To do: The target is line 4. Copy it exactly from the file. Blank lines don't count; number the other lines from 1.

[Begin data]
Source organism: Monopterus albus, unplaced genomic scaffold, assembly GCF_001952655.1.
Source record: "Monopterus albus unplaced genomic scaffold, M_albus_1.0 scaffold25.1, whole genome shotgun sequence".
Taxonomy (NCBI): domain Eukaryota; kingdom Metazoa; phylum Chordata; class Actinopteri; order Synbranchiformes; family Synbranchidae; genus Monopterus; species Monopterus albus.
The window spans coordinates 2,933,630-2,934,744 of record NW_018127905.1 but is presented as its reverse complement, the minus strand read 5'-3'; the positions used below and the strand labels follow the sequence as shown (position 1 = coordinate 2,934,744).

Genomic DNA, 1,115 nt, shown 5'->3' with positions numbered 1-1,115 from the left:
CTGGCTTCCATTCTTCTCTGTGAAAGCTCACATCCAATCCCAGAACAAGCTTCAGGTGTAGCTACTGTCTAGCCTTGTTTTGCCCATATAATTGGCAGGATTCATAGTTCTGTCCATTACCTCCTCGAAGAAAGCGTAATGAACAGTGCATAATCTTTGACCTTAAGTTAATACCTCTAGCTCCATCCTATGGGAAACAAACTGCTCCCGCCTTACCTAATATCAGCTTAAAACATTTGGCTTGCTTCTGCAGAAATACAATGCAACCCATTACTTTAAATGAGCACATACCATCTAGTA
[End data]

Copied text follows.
The window spans coordinates 2,933,630-2,934,744 of record NW_018127905.1 but is presented as its reverse complement, the minus strand read 5'-3'; the positions used below and the strand labels follow the sequence as shown (position 1 = coordinate 2,934,744).